Nvidia started this horribly long week on Monday morning with an event in Germany to debut his upcoming GeForce RTX 20-series graphics cards. The RTX 2070, 2080 and 2080 Ti will start in September and I can not stop thinking about the presentation and the less positive reaction from some enthusiasts.
I am enthusiastic about the RTX video cards and ray tracing, although I do not recommend one. The event had a lot of problems, but I understand why Nvidia CEO Jensen Huang spent so much time selling the public to ray tracing.
The company is in a chicken-and-the-egg problem in which ray tracing developers will need to support it and hardware that it can do, and you will not get it without the other. And since raytracing is computationally expensive, you can not just put the function into a normal upgrade – it should justify a price increase.
Ray tracing is the future. Developers have wanted it for decades because it & # 39; just works & # 39 ;. That is a sentence that Huang repeated several times and many people are skeptical about it. And they're right when they judge the claim that it's just as easy to turn on a switch, but the broader argument that considerably less labor is needed to make images look as nice (and probably better) than traditional lighting tools .
"Shows our upcoming game enlisted, in 4K at more than 90 fps with our real-time global lighting solution on a new GeForce RTX looks great," Gaijin Entertainment chief executive Anton Yudintsev said on Twitter. "We are very impressed with the ray tracing performance of Nvidia Vulkan, with only three days of development hardware – looking forward to more that we can achieve."
So what essentially happens is that Nvidia is trying to sell us a more expensive product that will save developers time and money. However, it appears that it is not our responsibility to save developers time and money, so Nvidia & # 39; s number 1 priority for his event should have been to state that ray tracing is something that we will all benefit from.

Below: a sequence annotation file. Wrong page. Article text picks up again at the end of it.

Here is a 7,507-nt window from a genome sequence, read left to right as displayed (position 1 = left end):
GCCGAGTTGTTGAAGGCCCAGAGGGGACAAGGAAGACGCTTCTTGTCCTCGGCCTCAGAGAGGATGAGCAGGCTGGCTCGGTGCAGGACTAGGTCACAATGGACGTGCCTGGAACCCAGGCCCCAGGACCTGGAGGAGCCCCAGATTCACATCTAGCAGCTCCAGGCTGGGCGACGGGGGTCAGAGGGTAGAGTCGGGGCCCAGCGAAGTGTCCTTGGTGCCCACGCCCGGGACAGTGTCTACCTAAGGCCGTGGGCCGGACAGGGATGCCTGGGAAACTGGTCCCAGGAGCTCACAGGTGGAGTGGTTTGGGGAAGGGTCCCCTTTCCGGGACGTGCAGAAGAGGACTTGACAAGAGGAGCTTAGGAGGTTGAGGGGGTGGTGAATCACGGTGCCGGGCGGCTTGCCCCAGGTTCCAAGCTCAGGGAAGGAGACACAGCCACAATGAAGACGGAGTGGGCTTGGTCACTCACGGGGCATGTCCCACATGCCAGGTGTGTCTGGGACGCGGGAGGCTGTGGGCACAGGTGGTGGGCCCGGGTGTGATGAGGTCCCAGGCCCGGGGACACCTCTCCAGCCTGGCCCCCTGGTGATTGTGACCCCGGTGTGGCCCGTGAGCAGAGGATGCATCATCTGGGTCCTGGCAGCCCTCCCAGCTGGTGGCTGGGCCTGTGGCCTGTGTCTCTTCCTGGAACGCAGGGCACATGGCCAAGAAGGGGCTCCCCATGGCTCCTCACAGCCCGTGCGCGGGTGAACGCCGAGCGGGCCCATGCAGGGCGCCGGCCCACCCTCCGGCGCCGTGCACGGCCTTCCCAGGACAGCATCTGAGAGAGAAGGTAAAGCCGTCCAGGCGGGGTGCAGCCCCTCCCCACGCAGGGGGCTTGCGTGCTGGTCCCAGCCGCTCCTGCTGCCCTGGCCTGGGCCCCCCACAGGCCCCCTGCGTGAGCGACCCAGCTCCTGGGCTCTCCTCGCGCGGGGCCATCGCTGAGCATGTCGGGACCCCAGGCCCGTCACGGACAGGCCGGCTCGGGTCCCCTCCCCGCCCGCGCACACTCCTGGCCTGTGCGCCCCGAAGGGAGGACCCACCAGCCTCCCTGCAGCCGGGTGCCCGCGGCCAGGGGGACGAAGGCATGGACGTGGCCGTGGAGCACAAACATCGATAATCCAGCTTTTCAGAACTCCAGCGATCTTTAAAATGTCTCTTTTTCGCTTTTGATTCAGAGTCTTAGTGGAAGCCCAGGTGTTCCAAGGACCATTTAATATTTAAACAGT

Or, at the very least, that the price makes sense.
I think that Nvidia did not do that in three important areas. Let's start with the least offensive mistake and work our way up.
Nvidia talked too much about shadows
Realtime ray tracing is an incredible step forward because it physically models the behavior of the light. This means that developers no longer need to flatten objects such as shadows or reflections. To demonstrate this, Nvidia Square Enix & # 39; s Shadow of the Tomb Raider showed up on stage to show how his shadows looked with RTX.
Now that I have had time to view and really view these images, I can see how the edges of the shadows look more specific and the video has no strange stripes or shimmer. But I did not notice anything the first time I played the game.
My brain just is not looking for details in shadows. Think about it in real-world terms. With the exception of very specific circumstances with regard to the infiltration of strange lighted espionage installations, why would you concentrate the 15 to 20 watts of power on what is actually useless data? Not you.
That's why disabling shadow quality is one of the simplest decisions you need to take to improve the performance of your games. You get a ton of frames per second back and you probably do not notice the difference. It is a huge stunner when it comes to framerate compared to disabling other visual effects.
And this is why Nvidia & # 39; s demonstration of Tomb Raider was a mistake. We see that and we can all say to ourselves: "If this is the field of Huang, we can safely ignore RTX because it clearly does not really matter."
This is not even about whether RTX will damage performance. The popular assumption among enthusiasts and commentators is that RTX will cause a significant drop in performance compared to when you disable it. That seems like a safe assumption, but I just do not know for sure until I control it. But assuming that is the case, better shadows will absolutely not convince me that I need RTX if I lose frames in the process.
Announcement of one price and then sell for another
I thought the rest of the field for ray tracing was more effective, but your personal kilometers will vary when it comes to reflections of light sources in windows and car doors in a game like Battlefield V.
The uncomfortable faux hype in the video aside, I find this phenomenal:
So let's assume that Nvidia has convinced you that ray tracing is something you want. I'm sure some people feel that way because I'm almost on board and I'm fully aware that only a handful of games will support it.
For the people who were ready to buy the cards, Nvidia had other, more creative ways to get rid of them.
After hours of explanation and demonstrations, Huang finally began to view the details of the maps themselves. They would start at $ 500 for the RTX 2070, $ 700 for the 2080 and $ 1,000 for the 2080 Ti. That's a price increase when you compare them with their equivalent models from the GTX 10 series, but I'll get straight to that. If that's the price, then that's the price. Nice.